Here's another idea.  For Amazon Prime members, it is REALLY easy to return a product for exchange or refund. 
 -- You could order 2 x5c-1 drones and start flying one. 
 -- Then in a few hours of flying time, something will fail and it will be unflyable. 
 -- Mail it back to Amazon right away.  UPS Shipping is free for Amazon Prime members. 
 -- Start flying the second x5c-1 while the first x5c-1 is on its way via UPS to Amazon. 
 -- Hopefully, Amazon will ship the replacement back to you before your second x5c-1 fails and you have to UPS it back for an exchange. 
 -- Repeat as necessary.
 -- It takes a lot less time to repack the x5c-1 in its box to UPS it back for a refund or exchange than it does to accomplish the "open up the drone, remove the motors, solder in the new motors, close it up, and screw it back together" procedure.

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Redfive
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October 3, 2015 - 3:15 am

Interesting idea but my personal experience with the x5c is that it performs well and hasn't broken in the time I have owned it. I hope your uprated one now behaves it's self for you.

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MikeK
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October 3, 2015 - 7:10 am
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Syma Freak said
Hi Gyrobob,

Not trying to be negative here but have built a few quads now, you can not make a simple quad with brushed motors to expect to carry lots of weight, you would be better off thinking about a quad that has brushless motors, bigger battery power, to me works out cheaper and less time spent trying to mod a simple quad to be a machine-again I have done that.

There is in the Syma range the X5SW FPV Quad fully equipped for FPV-Video below.Again to me this will not be the best flyer around to carry heavy loads, having said that have not flown one yet, but I hate to do fpv with a app on my mobile as live in Aussie and the sunlight just kills the view on a mobile.

True fpv is with goggles like Fatshark, also noted Hobbyking has a Mobius docking station I have ordered to test on my planes quads and cars.

link here http://www.hobbyking.com/hobby.....aff=348003

Sure you need a Mobius Camera but they are far giving Gopro a run for their money at a fraction of the cost.

3 bladed props might help but hard to balance hence bad videos...Hey not trying to stop you mod the X5C but consider your time and cash.

Ali video below on X5SW. Take care and keep us posted of your mods.

Every one has different ideas.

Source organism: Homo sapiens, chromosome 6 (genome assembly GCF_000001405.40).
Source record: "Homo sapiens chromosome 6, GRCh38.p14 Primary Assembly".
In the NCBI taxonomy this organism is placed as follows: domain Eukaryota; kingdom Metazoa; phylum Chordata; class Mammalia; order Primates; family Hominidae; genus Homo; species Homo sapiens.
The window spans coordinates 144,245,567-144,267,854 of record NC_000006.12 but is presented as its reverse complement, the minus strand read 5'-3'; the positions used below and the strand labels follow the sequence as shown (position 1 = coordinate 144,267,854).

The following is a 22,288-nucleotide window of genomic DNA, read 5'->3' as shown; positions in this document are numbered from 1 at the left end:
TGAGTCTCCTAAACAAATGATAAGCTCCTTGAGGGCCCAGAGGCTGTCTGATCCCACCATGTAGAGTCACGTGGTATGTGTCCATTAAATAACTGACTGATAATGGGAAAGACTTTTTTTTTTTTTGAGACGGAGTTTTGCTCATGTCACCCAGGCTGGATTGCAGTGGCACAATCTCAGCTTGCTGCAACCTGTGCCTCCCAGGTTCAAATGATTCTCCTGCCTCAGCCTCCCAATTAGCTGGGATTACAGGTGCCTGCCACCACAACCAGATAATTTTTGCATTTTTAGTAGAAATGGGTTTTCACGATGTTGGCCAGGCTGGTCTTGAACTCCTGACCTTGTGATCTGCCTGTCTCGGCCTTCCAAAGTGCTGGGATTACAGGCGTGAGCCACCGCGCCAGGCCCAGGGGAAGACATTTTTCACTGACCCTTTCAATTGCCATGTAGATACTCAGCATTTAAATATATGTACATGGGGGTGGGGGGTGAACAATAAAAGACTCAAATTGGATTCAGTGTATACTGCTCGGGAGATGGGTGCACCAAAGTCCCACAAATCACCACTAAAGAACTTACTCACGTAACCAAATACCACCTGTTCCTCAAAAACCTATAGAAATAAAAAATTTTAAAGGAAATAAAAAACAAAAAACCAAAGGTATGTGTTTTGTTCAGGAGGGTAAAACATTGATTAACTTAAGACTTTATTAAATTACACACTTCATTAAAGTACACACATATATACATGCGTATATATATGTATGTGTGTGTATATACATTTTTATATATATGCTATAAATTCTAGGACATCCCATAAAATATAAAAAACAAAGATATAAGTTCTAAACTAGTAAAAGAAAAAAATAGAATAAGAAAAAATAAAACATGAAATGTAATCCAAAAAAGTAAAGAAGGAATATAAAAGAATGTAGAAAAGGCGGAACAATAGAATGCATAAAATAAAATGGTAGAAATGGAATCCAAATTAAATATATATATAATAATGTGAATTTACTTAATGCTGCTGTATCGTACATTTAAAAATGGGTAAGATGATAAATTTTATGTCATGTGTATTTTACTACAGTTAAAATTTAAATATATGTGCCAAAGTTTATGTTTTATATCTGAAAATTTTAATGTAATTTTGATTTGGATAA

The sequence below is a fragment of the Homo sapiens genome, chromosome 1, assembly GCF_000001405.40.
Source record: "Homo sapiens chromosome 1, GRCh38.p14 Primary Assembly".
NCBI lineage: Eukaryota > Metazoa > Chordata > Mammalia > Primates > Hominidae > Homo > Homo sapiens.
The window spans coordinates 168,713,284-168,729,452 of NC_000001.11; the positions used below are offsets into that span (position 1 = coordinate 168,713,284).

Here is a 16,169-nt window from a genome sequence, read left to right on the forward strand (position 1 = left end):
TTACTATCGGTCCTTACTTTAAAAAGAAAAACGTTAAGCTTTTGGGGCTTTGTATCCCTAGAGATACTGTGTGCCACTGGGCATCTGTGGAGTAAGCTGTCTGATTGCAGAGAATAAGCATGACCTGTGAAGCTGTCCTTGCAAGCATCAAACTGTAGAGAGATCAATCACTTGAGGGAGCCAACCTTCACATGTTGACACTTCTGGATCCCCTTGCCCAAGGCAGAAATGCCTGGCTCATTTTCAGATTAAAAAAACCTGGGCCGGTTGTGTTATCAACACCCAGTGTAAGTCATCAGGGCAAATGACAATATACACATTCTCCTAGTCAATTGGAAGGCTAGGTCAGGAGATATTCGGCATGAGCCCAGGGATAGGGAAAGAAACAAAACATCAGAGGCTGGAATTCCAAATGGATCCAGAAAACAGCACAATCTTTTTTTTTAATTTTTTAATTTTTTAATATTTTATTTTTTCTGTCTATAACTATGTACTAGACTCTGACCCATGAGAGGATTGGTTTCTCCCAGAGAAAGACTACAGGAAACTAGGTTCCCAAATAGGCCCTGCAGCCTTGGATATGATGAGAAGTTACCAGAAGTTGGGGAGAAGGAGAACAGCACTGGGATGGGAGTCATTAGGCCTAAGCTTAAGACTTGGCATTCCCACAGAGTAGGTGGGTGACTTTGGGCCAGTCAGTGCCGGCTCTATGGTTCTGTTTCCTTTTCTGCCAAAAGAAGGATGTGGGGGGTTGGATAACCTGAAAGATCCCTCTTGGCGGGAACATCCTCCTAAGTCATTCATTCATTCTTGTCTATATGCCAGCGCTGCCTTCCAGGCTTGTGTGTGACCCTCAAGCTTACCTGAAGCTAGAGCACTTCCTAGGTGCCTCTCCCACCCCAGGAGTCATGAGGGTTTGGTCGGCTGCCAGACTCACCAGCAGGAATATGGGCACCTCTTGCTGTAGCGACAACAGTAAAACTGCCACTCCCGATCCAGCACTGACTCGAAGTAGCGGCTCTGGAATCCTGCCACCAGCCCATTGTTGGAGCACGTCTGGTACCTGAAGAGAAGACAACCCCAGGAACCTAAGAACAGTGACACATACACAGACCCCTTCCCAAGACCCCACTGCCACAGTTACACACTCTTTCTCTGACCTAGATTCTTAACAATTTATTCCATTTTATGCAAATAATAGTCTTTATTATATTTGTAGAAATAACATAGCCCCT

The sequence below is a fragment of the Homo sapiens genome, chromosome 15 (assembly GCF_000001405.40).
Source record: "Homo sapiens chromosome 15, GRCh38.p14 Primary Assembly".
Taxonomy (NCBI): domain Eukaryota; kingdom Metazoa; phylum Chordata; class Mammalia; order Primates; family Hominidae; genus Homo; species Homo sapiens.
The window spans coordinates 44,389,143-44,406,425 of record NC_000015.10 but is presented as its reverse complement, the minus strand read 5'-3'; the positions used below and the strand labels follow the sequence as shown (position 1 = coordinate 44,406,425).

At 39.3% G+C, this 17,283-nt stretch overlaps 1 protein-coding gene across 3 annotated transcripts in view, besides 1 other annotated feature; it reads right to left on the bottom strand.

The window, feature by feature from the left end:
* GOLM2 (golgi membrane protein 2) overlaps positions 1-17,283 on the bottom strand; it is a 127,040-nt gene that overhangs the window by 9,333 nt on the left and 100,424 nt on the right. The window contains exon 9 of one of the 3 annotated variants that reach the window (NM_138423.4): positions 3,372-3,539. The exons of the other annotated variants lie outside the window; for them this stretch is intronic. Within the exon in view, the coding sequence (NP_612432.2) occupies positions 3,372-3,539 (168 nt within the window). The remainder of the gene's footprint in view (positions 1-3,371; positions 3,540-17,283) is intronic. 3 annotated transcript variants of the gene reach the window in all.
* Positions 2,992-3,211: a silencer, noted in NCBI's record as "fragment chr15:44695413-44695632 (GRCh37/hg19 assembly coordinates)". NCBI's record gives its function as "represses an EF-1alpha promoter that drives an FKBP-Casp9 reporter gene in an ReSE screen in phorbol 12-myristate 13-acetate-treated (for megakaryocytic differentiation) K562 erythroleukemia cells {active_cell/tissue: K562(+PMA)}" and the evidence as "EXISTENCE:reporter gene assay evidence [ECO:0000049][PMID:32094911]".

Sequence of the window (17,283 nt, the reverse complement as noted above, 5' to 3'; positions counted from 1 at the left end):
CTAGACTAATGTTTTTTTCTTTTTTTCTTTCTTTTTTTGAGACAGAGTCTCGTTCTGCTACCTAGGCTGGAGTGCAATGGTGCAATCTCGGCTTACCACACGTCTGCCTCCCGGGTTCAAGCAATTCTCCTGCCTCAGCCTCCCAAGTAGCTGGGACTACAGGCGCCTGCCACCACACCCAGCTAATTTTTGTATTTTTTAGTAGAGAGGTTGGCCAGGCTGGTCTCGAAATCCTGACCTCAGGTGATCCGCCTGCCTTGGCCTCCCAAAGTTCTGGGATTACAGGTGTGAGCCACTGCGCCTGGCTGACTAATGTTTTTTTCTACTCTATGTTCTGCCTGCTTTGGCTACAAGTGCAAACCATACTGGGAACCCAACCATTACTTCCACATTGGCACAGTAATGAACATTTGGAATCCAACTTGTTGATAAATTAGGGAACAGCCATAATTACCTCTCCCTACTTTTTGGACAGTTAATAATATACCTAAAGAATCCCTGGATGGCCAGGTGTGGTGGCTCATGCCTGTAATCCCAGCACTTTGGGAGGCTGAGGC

Thanks for that info, S F.  Every little bit helps.

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Gyrobob
Atlanta, Georgia, US
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October 3, 2015 - 8:33 am
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Redfive said
Interesting idea but my personal experience with the x5c is that it performs well and hasn't broken in the time I have owned it. I hope your uprated one now behaves it's self for you.

My personal experience is just the opposite.  They do perform well, but the motors are crap.  I have had experience with three of these drones:
 -- An x5c labeled as an Aerodrone.  It truly is an x5c but with a different name.  When I took it apart, it showed Syma.  One of its motors failed.  I replaced the motor and then that day I lost the drone in a tree!!  It is still there.  I'm waiting for the enough leaves to fall off the trees so I can see it and maybe do something about getting it back.
 -- An x5c I bought from a kid for $20.  He was selling it so cheaply because one of the motors had failed.
 -- The x5c-1 I bought from Amazon several weeks ago.  It has had TWO motors fail.  This is the one in which I installed the more powerful mudder motors yesterday.

Those reviews on youtube are nice, but they never put enough time on the drones to find out if they last more than an hour or so.

The MTBF on these motors appears to be about 45 minutes.

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MikeK
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October 3, 2015 - 9:06 am
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GyroBob,

A motor in my x5c failed after three flights on the day I received it.  I emailed the vendor who immediately shipped a replacement without needing a return of the defective unit.  

While waiting for the replacement I ordered a $20 backup x5c (minus camera and controller) and I ordered a set of motors from a U.S. based vendor.  The motors arrived in a few days and I was able to successfully repair the original x5c, which I call Number One.  And Number One has flown perfectly every day for more than six months -- until last week when I clumsily flew it onto a branch of a pine tree about 40' high.  So I've been flying the replacement x5c (Number Two) each day. often looking up at Number One lodged in the tree.  

We've had a lot of rain here in New Jersey in the past week.  Today (10/2/15), we are experiencing the edge of Hurricane "Joaquin" with 25 - 40 mph winds.  This morning I looked and there was Number One lying peacefully atop a 3' bush.

After exposure to all that rain one wouldn't expect a quad to be salvageable.  But after fifteen minutes with a soft cloth, a paint-brush, a pipe-cleaner and a hair dryer I am very pleased to report Number One is flying again, just as nicely as ever.